• Red Country by Joe Abercrombie — I am a huge fan of Abercrombie’s work. He and Glenn Cook are the best writers I’ve read telling epic fantasy stories from the view of the grunts on the bottom of the chain of command. Like the battle of Helms Deep narrated by one of the front line orcs. Red Country is my favorite of Abercrombie’s to date because it tells stories that are only epic to the people involved in them, not because the FATE OF THE WORLD is involved. (I hate FATE OF THE WORLD as a plot device. ) The stakes — and the rewards — are small but far from unimportant.

So-Called-Traditional Fiction:

  • Hav by Jan Morris — A travelogue to a fictitious, nearly isolated European nation somewhere between Italy and Greece. Nothing and everything happens in this book. It reminded me of Milorad Pavic’s Dictionary of the Khazars — not in a derivative way — for perfectly documenting a culture and a world that don’t exist. You will want to buy train or boat tickets to go here (there is no airport yet).
  • Lord Jim by Joseph Conrad/A Bend in the River by V.S. Naipaul — I read them in that order and they bookend colonialism and its impacts. Conrad’s story is a tragedy that is heroic in scope and examines the costs to the colonizers of being the overlords. There are elements that remind me of Melville’s non-Moby writing — the atmosphere/sense of place and also because it has a plot that would have been hackneyed in the hands of a lesser writer. Naipul presents a tragedy on a minute scale. It is the story of the aftermath of colonialism. It is set in Africa and the main character is from a family that moved their during colonialism from another colonized nation. The society has broken down and then found a great new leader and everyone is struggling to figure out what it means to be from this nation. That is a gross simplification but it will have to do.

Interview with a cranky guy talking about Disney, Epcot and American history

TDC Apparently it was a slow news week on the Disney front because Mrs. CollateralDamage had to resort to interviewing me for her podcast, Those Darn Cats. Mostly I talk about how Disney screwed up the telling of American history in the American Adventure Pavilion at Epcot. Don’t tell anyone but I also say a few nice things about the House of Mouse, too.

Click here to listen or you can find it on iTunes under … wait for it … Those Darn Cats.

Biden reaches past historical accuracy for a greater truthiness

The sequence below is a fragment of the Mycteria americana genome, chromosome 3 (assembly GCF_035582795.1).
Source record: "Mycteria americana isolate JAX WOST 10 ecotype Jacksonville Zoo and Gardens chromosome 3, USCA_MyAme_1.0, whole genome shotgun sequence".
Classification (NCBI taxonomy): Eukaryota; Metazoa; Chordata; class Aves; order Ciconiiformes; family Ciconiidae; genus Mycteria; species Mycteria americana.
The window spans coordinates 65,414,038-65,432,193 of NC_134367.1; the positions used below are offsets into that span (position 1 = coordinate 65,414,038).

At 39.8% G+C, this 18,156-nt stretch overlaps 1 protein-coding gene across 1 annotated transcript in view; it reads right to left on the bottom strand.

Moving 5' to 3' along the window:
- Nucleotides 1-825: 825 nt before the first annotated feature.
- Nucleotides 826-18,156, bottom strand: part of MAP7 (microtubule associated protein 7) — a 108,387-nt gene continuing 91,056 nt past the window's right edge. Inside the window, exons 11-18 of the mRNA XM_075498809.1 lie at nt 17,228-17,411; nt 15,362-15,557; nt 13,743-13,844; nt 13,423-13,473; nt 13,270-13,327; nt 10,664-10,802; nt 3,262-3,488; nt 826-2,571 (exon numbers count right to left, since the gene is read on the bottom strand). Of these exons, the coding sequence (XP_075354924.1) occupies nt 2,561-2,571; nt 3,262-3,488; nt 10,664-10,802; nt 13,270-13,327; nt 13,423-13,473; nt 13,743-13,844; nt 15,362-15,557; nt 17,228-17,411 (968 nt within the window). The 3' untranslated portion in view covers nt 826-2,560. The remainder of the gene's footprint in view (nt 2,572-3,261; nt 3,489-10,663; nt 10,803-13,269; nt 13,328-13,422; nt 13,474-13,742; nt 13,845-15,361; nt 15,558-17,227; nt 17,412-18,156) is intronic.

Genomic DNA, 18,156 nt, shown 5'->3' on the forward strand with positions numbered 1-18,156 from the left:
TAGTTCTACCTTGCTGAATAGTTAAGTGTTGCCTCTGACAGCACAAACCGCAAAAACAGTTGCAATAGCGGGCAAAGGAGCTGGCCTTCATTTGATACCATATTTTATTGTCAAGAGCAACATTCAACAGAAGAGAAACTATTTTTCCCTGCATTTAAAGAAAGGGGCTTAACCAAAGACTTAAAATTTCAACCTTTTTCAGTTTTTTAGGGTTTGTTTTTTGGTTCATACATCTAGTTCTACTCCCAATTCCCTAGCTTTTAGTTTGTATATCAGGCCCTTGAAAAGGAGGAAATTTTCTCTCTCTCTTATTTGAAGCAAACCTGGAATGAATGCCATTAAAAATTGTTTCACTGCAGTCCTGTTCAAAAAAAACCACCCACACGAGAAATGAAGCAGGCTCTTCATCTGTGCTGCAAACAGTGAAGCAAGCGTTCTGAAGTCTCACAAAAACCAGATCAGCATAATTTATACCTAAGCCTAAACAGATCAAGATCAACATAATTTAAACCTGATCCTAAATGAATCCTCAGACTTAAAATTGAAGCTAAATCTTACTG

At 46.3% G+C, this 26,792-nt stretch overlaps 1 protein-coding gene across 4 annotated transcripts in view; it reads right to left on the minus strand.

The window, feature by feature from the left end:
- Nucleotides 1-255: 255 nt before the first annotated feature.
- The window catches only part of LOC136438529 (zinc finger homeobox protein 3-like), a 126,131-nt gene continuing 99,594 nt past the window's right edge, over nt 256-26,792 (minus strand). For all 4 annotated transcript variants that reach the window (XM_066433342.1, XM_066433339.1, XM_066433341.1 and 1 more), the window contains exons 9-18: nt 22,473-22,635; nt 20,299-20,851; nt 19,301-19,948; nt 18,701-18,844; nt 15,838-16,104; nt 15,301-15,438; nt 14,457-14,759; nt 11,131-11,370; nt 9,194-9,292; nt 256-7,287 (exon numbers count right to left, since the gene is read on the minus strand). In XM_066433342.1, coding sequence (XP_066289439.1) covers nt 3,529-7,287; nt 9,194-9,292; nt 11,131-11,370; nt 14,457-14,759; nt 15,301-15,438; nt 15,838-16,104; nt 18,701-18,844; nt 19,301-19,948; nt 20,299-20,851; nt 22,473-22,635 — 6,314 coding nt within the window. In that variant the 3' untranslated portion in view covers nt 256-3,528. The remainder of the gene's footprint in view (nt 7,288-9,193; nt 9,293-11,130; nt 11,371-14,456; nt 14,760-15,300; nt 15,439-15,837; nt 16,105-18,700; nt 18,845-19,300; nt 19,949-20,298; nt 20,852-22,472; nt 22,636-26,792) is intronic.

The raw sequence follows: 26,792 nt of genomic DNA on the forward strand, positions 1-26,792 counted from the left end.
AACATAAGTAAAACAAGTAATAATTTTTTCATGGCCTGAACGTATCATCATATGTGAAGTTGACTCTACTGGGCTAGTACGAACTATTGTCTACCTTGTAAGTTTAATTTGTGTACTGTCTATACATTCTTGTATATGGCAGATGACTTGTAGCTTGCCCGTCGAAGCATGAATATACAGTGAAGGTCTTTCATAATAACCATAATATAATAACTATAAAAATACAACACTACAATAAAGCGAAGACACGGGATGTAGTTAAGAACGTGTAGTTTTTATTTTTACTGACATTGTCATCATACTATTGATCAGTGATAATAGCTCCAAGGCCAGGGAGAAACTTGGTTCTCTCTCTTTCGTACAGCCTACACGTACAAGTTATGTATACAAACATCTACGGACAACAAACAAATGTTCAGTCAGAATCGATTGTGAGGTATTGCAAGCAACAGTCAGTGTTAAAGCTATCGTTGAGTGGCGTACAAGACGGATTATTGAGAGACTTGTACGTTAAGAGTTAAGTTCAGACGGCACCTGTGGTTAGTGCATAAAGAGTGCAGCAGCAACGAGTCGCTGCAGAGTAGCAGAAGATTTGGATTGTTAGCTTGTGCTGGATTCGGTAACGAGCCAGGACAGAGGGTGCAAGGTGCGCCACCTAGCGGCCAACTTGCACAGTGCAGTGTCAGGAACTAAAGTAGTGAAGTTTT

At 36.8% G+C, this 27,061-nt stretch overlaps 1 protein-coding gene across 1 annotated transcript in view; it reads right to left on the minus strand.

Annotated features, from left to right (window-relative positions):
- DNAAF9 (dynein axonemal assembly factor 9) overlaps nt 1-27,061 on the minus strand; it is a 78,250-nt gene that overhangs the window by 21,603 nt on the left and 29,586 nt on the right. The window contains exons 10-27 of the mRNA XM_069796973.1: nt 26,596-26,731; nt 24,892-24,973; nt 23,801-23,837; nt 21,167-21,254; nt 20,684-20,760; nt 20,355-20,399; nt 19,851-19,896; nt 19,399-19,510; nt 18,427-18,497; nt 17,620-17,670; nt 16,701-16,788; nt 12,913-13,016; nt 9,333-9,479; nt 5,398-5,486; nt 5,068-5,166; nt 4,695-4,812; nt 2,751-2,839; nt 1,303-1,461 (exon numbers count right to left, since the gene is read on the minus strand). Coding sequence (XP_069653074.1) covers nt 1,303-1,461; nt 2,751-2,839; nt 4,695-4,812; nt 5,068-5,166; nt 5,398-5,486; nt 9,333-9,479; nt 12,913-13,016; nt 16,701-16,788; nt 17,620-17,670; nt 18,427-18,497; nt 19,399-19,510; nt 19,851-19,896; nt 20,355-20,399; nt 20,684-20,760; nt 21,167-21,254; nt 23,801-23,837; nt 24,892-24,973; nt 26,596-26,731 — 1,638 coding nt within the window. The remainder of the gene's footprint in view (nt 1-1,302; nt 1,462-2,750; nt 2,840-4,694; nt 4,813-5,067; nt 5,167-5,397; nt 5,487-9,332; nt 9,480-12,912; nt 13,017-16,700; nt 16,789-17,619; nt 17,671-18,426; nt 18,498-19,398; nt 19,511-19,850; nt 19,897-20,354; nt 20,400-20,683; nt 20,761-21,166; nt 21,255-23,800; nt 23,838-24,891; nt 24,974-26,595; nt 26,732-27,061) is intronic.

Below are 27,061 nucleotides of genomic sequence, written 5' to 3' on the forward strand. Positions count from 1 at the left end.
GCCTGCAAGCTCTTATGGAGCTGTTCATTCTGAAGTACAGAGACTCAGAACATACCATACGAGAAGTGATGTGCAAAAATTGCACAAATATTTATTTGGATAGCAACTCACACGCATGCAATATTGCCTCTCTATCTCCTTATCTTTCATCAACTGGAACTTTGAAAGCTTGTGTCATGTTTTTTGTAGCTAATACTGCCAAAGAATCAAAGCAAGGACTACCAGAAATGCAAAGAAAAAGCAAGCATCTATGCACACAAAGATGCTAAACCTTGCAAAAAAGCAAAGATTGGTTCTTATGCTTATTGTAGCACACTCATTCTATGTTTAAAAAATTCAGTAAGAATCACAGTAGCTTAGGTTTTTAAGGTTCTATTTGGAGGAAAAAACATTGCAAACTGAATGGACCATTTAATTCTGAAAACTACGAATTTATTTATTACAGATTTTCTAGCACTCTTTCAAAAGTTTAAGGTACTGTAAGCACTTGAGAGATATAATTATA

Over at Reason, someone unearthed this gem from Joe Biden’s sit down with Katie Couric: “When the stock market crashed, Franklin Roosevelt got on the television and didn’t just talk about the princes of greed. He said, ‘look, here’s what happened.'”

As has been pointed out at the blog:

  • Roosevelt wasn’t president when the market crashed.
  • Television was just an experiment. If FDR had gotten on TV and said this he would have been talking to an audience in the mid- to high-single digits.

On the plus side for the Obama campaign: This is an original idiocy and does not seem to have been plagiarized from anyone else.

The mystery of the disappearing Fugger newsletters

Part of my latest post in The Ministry of Culture:

I have been re-reading George T. Matthews’ selection of archives of the Fugger Newsletters and wondering why they seem to have been so thoroughly overlooked. They are, in style and content, the forerunners of what we find on the Web today: An idiosyncratic description of events around the world that are frequently illuminating whether or not they are factual.

Some of the letters are nearly complete novels in themselves. This one paragraph describing Lisbon following the death of the Portuguese king in battle in 1578 tells an entire epic just from the aftermath of the event.

Otherwise business here continues as though nothing untoward has taken place. The ships that arrived from India are being unloaded, the merchants ply their trade and go to sea; it is the nobility and soldiers alone who have perished. No merchant has suffered thereby since they all stayed behind. The four regents whom the king appointed to rule the kingdom in his absence were ratified in their office by the Cardinal. The Government and Officials deal with the people in so friendly a manner that everyone is astounded thereat. In spite of these terrible tidings no riots have occurred and if a stranger, who had never been here before came to the city, he would swear by all that is holy that no ill-fortune has befallen this kingdom for a hundred years.

There are many references to the Newsletters online – but the texts themselves aren’t available. None of the descriptions on the web give a feel for the vast richness of the archive. The Wikipedia entry on the Fuggers doesn’t even mention the newsletters and they are by far the family’s most significant legacy (note to self – update Wikipedia).

One thing that has really captured my imagination reading them this time is that although the dispatches are presented in chronological order it is highly unlikely that they were received that way. Because of the difficulty of sending these letters (or anything else) The Count and his successors received different parts of stories at different times. So he might hear of a king’s decision to go to war, then of his coronation, then of his successor’s defeat and then of the original king’s death. I think this would be a wonderful way to tell a story.